Also, from Jeffrey Cass: The Absurdity of Racists Co-opting MLK’s Legacy. Stop using King’s words to support oppressive systems

Betty White would have been 100

six Emmys

Betty White

On New Year’s Eve, my daughter yelled down the stairs to me. “Betty White died.” Major bummer. Betty White would have been 100 tomorrow. If you read what I wrote when she turned 90, you know I’ve thought she’d been very cool for a long time.

From the Boston Globe: “White began her television career as $50-a-week sidekick to a local Los Angeles TV personality [Al Jarvis] in 1949… ‘I did that show 5½ hours a day, six days a week, for 4½ years… Jarvis was replaced by actor Eddie Albert, and when he went to Europe for the film ‘Roman Holiday,’ she headed the show.”

She starred and more remarkably produced the sitcom Life with Elizabeth in 1952, based on a sketch she had done with Jarvis.

From All That’s Interesting: “It was a minor coup when Betty White got her own [variety] show in 1954 with full creative control. Not one to waste an opportunity, White immediately set about hiring [black tap dancer Arthur Duncan to perform]  on her show…

“But even in California, Duncan’s regular presence on the show drew criticism. And it only escalated after NBC rolled out the show nationally, with Southern viewers threatening to boycott the network if White didn’t remove Duncan from the lineup. Although NBC eventually canceled White’s show,” Duncan became a star on The Lawrence Welk Show from 1964 to 1982.

She met her great love, Allen Ludden, in 1961 when she was a contestant on Password, the game show he hosted. she turned down his proposals for a year, in part because of her two, brief failed marriages. They were married from 1963 until he died from stomach cancer in 1981.

Always game

Betty was a GREAT game show contestant. She was a regular panelist on Match Game, Tattletales, To Tell the Truth, The Hollywood Squares, and The $25,000 Pyramid. No wonder she had been dubbed “the first lady of game shows.” As recently as 2008, she was a stellar contestant on an iteration of Password. She snagged a Daytime Emmy for hosting the game show Just Men! in 1983, the first woman to do so.

She had over 300 credits as herself, from hosting holiday parades to appearing on talk shows. As host of Saturday Night Live in 2010, she won her most recent Emmy.

Betty has also won Emmys for Mary Tyler Moore Show twice, Golden Girls, and for a guest appearance on The John Larroquette Show (1993). She has over 100 acting credits, from soap operas to My Name Is Earl.

People magazine has a piece about her secrets for long life. CNN has array of photos throughout her career. There’s still scheduled a special movie event called “Betty White: 100 Years Young — A Birthday Celebration” on the date, January 17. It was to cover her lengthy career and her animal advocacy.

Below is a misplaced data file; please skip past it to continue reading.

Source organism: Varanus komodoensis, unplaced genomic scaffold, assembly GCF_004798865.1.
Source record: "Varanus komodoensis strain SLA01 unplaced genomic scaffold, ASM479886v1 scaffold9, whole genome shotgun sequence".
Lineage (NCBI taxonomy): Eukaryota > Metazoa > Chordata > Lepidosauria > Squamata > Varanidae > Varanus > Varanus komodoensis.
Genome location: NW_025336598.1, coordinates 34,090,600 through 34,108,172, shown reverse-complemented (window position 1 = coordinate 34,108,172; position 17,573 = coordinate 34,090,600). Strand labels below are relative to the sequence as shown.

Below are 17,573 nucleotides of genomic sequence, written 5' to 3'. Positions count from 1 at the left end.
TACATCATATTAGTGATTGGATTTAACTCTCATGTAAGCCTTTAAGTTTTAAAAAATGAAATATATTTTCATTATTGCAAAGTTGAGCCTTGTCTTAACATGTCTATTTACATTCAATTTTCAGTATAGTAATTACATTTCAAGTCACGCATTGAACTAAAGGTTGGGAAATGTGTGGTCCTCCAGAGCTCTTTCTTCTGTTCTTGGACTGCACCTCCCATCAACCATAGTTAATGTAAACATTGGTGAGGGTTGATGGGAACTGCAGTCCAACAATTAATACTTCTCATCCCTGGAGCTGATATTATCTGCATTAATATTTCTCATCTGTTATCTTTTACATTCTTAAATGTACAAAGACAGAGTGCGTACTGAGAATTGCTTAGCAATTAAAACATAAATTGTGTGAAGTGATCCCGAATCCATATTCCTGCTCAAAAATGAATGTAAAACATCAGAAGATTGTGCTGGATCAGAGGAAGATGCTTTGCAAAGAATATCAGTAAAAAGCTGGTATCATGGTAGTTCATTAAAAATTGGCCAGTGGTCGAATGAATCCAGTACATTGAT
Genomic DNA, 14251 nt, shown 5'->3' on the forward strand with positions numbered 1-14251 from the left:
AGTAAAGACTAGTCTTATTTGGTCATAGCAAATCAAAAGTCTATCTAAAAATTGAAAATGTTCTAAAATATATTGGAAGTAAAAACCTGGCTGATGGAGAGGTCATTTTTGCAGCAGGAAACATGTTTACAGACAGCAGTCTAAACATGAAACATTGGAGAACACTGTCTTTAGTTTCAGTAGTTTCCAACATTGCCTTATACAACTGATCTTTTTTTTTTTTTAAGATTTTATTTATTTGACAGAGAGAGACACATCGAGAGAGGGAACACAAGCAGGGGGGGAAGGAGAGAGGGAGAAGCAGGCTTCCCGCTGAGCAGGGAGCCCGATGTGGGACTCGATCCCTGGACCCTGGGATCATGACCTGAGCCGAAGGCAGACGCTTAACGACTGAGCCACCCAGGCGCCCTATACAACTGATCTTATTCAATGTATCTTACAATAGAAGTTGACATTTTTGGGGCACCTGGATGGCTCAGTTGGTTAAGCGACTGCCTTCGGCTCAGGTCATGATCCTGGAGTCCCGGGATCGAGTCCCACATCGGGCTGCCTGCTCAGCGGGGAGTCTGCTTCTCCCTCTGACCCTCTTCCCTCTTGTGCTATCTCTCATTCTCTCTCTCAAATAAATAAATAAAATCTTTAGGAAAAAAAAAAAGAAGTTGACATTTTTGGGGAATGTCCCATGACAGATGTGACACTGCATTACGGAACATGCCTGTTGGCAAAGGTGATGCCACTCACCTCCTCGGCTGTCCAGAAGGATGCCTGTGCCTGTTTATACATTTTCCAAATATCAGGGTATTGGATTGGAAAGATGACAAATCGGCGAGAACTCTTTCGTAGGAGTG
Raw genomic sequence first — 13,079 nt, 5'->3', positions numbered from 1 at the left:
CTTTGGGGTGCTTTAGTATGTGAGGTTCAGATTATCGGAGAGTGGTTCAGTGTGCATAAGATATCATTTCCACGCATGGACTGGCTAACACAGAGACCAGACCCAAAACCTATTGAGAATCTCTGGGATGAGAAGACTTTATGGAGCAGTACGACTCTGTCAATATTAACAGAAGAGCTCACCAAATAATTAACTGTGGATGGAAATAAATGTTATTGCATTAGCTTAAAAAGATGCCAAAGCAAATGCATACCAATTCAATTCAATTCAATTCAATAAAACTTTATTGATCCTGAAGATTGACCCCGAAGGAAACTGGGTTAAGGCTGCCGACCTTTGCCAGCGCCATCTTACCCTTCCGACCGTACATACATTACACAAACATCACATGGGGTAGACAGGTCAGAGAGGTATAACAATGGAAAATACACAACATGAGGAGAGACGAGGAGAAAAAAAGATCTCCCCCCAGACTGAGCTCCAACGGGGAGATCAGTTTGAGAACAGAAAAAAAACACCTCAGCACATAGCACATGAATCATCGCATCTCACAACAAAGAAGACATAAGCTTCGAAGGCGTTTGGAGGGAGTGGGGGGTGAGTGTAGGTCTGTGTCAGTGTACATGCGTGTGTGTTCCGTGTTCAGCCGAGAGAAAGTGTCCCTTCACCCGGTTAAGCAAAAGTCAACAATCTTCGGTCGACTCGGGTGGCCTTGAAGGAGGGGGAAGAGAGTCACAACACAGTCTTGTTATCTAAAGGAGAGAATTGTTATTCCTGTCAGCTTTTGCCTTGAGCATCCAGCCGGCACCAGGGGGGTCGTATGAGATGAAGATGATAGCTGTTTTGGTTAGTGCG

Of course, after she died, there were tons of tribute pieces. Here are some I found particularly interesting.

Hollywood Reporter: She was as important as she was beloved

Parade: Quotes. You REALLY should read the first one, at least

Variety: Funniest Moments, including feuding With Ryan Reynolds

Mark Evanier: “Actors… we’re all like feral cats.”

Songs of freedom, for MLK

One day when the glory comes
It will be ours, it will be ours

mlkIn honor of MLK’s birthday, here are some songs of freedom. All but the last four were sung by participants of the march from Selma to Montgomery in March 1965. Of course, they were also shared at other rallies and marches. Many of these songs are from the church tradition.

There are a LOT of tunes that could be labeled civil rights songs. Here is a recent compilation.

God Will Take Care Of You – Aretha Franklin. This is from her great Amazing Grace album. The movie about making that album is also quite worthwhile.
We Are Climbing Jacob’s Ladder – Bernice Johnson Reagon and Vocal Group. She was a member of the wonderful group Sweet Honey in the Rock, which I saw perform decades ago.
Steal Away – Mahalia Jackson and Nat King Cole. Mahalia was Martin’s favorite singer, by all accounts. This was on Nat’s short-lived television show on NBC in the mid-1950s, a pioneering effort in its own right.

Nobody Knows The Trouble I’ve Seen – Paul Robeson. Actor and activist, as well as a tremendous singer.
We Shall Not Be Moved – The Freedom Singers. Performed at the March on Washington on August 28, 1963
Oh, Freedom – The Golden Gospel Singers
If You Miss Me In The Back Of The Bus  – Kim and Reggie Harris, who I saw sing in person twice some years back

Keep Your Eyes On The Prize  · Robert Parris Moses
Ain’t Gonna Let Nobody Turn Me Around – The Roots. From the soundtrack to the film Soundtrack For a Revolution (2012)
We Shall Overcome  – Joan Baez. She performed at the march on Washington and elsewhere. This performance was in London in 1965